Since 2011 and the appointment of Philippe Saint-André as head coach, the French national team has had its fair share of travails.
Lacklustre performances against the southern hemisphere’s ‘Big Three’ and disjointed Six Nations campaigns, which have included multiple losses to Italy, have blighted Saint-André’s reign as French rugby’s commander-in-chief.
The former Sale and Toulon coach has been lambasted for his lack of continuity in selections, as well as the inclusions of players deemed not good enough by the majority of the French media. Of course, Saint-André’s job is made all the more difficult due to the swathes of foreign stars now plying their trade in the Top 14, but if you scratch beneath the surface, an interesting question arises.
Is there a new golden generation of Les Bleus ready to burst onto the international scene?
There are a crop of young French players, headlined by Toulouse’s highly-rated flanker Yacouba Camara, ready to help restore not only French pride, but also their standing at the top of the world game.
Camara, 20, was unlucky not to tour Australia with the national team this summer, instead heading to New Zealand with the French Under-20 side, but looks set to make an impression at test level as soon as next month, with L’Equipe reporting the flanker is in Saint-André’s 30-man squad for the autumn internationals. The young flanker, surely a French captain in-the-waiting, gave one of his best performances to date in Toulouse’s 30-23 victory over Montpellier at the weekend, showing a physicality and relentless nature in defence that was more than a little reminiscent of the great Serge Betsen.
Joining Camara in the French squad is fellow back rower, Charles Ollivon, 21. The dynamic number eight, who plays for Bayonne, has a well-rounded skill set and although not in Louis Picamoles’ league just yet, already looks as if he will become a more complete player. Though the Basque club sit uncomfortably close to the bottom of the Top 14, none of that can be attributed to Ollivon, who has been arguably the club’s form player over the course of the first nine rounds of the season. Along with Camara, Ollivon breathes fresh life into a French back row that was beginning to look as if it has passed its peak.
The tight five is hardly short of talent either, but in Christopher Tolofua, France have one of the premiere front row talents in the world. Another Toulouse product, the hooker already has two caps to his name, both picked up at the tender age of 18, and now two years stronger and wiser, could become the true successor to Raphaël Ibañez’s jersey. His ability in the loose is unquestioned, whilst he has all the raw tools required to be a force at the set-piece, too, and just needs the playing time to refine his technique.
Loosehead prop Cyril Baille is another star-in-the-making to come out of Toulouse’s vaunted academy and well worth keeping an eye on after making his European debut this weekend. Neither Baille nor Tolofua is in France’s squad for the autumn internationals, but with an abundance of time on their side and growing in importance to Toulouse with each passing week, both players can afford to be patient.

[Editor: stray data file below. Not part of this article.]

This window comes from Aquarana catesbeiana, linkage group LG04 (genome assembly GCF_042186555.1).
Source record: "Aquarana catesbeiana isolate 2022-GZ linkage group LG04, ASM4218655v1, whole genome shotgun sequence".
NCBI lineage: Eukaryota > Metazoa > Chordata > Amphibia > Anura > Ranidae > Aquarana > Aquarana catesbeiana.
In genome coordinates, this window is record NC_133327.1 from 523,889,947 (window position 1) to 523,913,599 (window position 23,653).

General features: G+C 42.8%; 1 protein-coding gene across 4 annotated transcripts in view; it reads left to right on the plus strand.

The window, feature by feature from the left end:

The French back line is also stacked with potential stars, not least so the trio of Gaël Fickou, Brice Dulin and Teddy Thomas. Fickou’s talents are already well-known to world rugby, as are the incisive lines run by Dulin, but in Thomas they have a natural finisher who could even surpass try-scoring luminaries Cédric Heymans and Vincent Clerc if managed well. Throw into the mix Wesley Fofana and Mathieu Bastareaud, both of whom still have their best years ahead of them, and France could have a back line as potent as any in rugby, sooner rather than later.
The issue for France moving forward, as it has long been, is their half-back pairing. According to L’Equipe, South African Rory Kockott has been drafted in at scrum-half for the autumn internationals, alongside Toulon’s Sébastien Tillous-Borde, whilst France’s fly-half options will be provided by Camille Lopez and Rémi Talès. Lopez, who was superb in Clermont’s loss to Saracens at the weekend, is an enticing option not only for his own abilities, but also the chemistry he brings with club teammate Fofana at the 10-12 axis.
Unlike in the pack or the back line however, the French cupboard is considerably barer at the pivotal half-back positions, possibly a symptom of the influx of foreign stars that now permeate the Top 14. Even Toulouse and their plethora of talented French players, with whom whose prospects the national team seems entwined going forward, have resorted to Englishman Toby Flood and Kiwi Luke McAlister as their fly-halves.
It would be typically French for Saint-André and the national team to turn around their current slump in time for next year’s World Cup, but pragmatically it seems a case of too much to do in too little time. No doubt they will make their presence known next year, as French sides always do, though whether it’s for better or worse is yet to be determined.
The French talent is there for all to see in the Top 14, even with an ever-increasing number of foreign imports, but it has to be managed well if it is to achieve its undoubted potential. Saint-André is running out of excuses and he would be well-advised to search for continuity in his selections this season, lest the French Rugby Federation decide they want someone else nurturing their next and extremely talented generation.